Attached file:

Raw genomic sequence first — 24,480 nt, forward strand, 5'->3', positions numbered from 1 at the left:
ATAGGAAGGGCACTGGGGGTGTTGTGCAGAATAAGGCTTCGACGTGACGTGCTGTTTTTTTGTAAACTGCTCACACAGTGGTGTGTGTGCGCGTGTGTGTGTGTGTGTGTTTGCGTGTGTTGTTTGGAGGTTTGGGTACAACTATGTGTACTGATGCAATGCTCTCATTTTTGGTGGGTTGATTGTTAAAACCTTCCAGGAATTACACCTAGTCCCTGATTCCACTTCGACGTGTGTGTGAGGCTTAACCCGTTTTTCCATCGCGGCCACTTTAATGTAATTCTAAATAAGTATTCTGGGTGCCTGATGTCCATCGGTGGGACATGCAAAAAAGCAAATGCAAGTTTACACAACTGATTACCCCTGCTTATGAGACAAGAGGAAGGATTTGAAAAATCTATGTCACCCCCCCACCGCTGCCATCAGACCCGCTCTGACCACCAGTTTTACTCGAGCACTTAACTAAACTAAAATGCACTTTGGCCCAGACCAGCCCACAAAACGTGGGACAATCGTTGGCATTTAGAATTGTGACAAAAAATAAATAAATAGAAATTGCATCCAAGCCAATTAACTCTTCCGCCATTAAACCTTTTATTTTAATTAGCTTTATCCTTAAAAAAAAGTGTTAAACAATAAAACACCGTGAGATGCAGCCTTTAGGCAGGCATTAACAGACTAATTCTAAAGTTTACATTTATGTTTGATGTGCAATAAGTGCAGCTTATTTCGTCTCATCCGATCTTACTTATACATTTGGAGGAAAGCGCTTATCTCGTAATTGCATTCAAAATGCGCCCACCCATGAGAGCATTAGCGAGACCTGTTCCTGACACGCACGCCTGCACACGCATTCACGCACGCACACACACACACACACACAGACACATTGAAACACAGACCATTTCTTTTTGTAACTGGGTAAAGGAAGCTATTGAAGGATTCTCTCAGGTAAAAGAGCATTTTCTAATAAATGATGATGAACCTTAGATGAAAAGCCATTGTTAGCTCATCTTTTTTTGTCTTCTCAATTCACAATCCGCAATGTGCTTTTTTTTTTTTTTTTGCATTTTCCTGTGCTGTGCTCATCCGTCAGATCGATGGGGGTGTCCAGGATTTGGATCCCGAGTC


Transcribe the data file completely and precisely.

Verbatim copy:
Raw genomic sequence first — 24,480 nt, forward strand, 5'->3', positions numbered from 1 at the left:
ATAGGAAGGGCACTGGGGGTGTTGTGCAGAATAAGGCTTCGACGTGACGTGCTGTTTTTTTGTAAACTGCTCACACAGTGGTGTGTGTGCGCGTGTGTGTGTGTGTGTGTTTGCGTGTGTTGTTTGGAGGTTTGGGTACAACTATGTGTACTGATGCAATGCTCTCATTTTTGGTGGGTTGATTGTTAAAACCTTCCAGGAATTACACCTAGTCCCTGATTCCACTTCGACGTGTGTGTGAGGCTTAACCCGTTTTTCCATCGCGGCCACTTTAATGTAATTCTAAATAAGTATTCTGGGTGCCTGATGTCCATCGGTGGGACATGCAAAAAAGCAAATGCAAGTTTACACAACTGATTACCCCTGCTTATGAGACAAGAGGAAGGATTTGAAAAATCTATGTCACCCCCCCACCGCTGCCATCAGACCCGCTCTGACCACCAGTTTTACTCGAGCACTTAACTAAACTAAAATGCACTTTGGCCCAGACCAGCCCACAAAACGTGGGACAATCGTTGGCATTTAGAATTGTGACAAAAAATAAATAAATAGAAATTGCATCCAAGCCAATTAACTCTTCCGCCATTAAACCTTTTATTTTAATTAGCTTTATCCTTAAAAAAAAGTGTTAAACAATAAAACACCGTGAGATGCAGCCTTTAGGCAGGCATTAACAGACTAATTCTAAAGTTTACATTTATGTTTGATGTGCAATAAGTGCAGCTTATTTCGTCTCATCCGATCTTACTTATACATTTGGAGGAAAGCGCTTATCTCGTAATTGCATTCAAAATGCGCCCACCCATGAGAGCATTAGCGAGACCTGTTCCTGACACGCACGCCTGCACACGCATTCACGCACGCACACACACACACACACACAGACACATTGAAACACAGACCATTTCTTTTTGTAACTGGGTAAAGGAAGCTATTGAAGGATTCTCTCAGGTAAAAGAGCATTTTCTAATAAATGATGATGAACCTTAGATGAAAAGCCATTGTTAGCTCATCTTTTTTTGTCTTCTCAATTCACAATCCGCAATGTGCTTTTTTTTTTTTTTTTGCATTTTCCTGTGCTGTGCTCATCCGTCAGATCGATGGGGGTGTCCAGGATTTGGATCCCGAGTC